Sunday, June 4, 2017

Wonder Woman Review

I can totally, without a doubt, confirm that this is the best DCEU movie so far. I can't say whether it's the best DC movie ever, because I haven't seen most of them. I'll have to think for a while to determine how it stacks up against the MCU films. It's definitely better than most of them.

I was actually surprised when the movie ended that there were no scenes set in World War II. Early on in preproduction, there were rumors that there were going to be three Wonder Woman movies, one set in WWI, one in WWII, and one in either ancient or modern times (I don't remember which). That turned into rumors that the film was set across a broad period of time. I even read a report from someone who supposedly attended a test screening that there were scenes in WWII. That turned out to be complete BS because Patty Jenkins confirmed that there isn't a single deleted scene in the entire movie. Though, the way that interview was worded, there could have been scenes removed at the script stage.

People said that DC set this movie in World War I to avoid Captain America similarities, but I feel like there's a narrative reason. Steve told the Amazons that this was a war at unheard of scale, "the war to end all wars." He might have described it differently if it was World War II and there had recently been another huge war. If he had described it as being similar to another war, Diana might not have believed it was the work of Ares. Maybe, it could go either way.

One thing a lot of critics complained about was the CGI-heavy "ridiculous" final battle. I feel like this movie was no worse than other recent superhero movies, if not better. For starters, they only destroyed a single military base, rather than an entire downtown city area. I'm also not sure the CGI is any more noticeable than movies where they're obviously not demolishing whole buildings. However, I'm not sure killing Ares even accomplished anything if World War II still happened anyway.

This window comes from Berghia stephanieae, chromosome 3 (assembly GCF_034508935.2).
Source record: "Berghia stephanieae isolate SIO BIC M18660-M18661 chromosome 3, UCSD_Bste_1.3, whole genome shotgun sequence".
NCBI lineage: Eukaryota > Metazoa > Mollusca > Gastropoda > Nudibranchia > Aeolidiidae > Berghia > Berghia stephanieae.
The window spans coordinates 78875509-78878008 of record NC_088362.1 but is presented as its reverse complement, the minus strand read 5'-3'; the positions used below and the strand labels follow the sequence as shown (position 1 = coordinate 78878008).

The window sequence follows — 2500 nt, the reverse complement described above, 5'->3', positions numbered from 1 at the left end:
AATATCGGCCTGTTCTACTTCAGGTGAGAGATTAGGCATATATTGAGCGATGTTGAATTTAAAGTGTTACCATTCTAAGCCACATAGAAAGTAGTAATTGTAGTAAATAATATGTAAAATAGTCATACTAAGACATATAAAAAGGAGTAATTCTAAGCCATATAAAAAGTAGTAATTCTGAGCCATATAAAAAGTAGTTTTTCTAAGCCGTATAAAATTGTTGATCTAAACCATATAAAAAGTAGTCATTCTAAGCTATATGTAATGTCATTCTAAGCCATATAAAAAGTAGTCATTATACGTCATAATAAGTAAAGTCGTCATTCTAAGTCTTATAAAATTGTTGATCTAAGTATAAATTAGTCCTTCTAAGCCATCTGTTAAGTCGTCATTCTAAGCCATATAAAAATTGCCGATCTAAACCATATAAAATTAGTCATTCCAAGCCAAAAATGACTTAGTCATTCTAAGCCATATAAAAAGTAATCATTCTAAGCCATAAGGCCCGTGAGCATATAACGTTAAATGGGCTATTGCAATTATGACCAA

My personal headcanon for how Steve survives is that this was simply a holodeck program. The safeties were turned on, so Kirk will just insert himself again at a later point.

I guess they're ignoring the bit about how Amazons lose their power when bound by a man. Because Diana was definitely tied up by Ares at one point and that didn't seem to stop her.

You can tell this movie was directed by a woman because the only person who takes their clothes off is Steve. You can tell it was written by men because Diana barely talks to any women for half the film.

If anyone still needs confirmation that the Amazons are gay, I offer two pieces of evidence. There was a woman who appeared to be Antiope's girlfriend who was very upset when she died. Also, Diana told Steve that men are not necessary for sexual pleasure. Their relationships must also be more poly/open since they don't appear to have marriage.

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